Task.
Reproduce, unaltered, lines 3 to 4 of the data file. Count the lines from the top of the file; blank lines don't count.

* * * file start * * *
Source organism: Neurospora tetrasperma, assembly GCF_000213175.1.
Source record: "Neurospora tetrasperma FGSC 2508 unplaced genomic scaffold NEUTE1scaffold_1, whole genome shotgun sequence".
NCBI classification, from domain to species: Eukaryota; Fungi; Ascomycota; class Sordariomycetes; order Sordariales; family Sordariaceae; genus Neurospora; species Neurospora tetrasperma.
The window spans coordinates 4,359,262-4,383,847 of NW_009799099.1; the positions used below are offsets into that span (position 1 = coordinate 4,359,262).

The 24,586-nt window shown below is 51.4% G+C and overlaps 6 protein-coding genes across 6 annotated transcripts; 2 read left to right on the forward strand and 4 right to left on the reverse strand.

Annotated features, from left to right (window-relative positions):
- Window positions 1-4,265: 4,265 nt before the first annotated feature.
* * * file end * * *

NCBI classification, from domain to species: Eukaryota; Fungi; Ascomycota; class Sordariomycetes; order Sordariales; family Sordariaceae; genus Neurospora; species Neurospora tetrasperma.
The window spans coordinates 4,359,262-4,383,847 of NW_009799099.1; the positions used below are offsets into that span (position 1 = coordinate 4,359,262).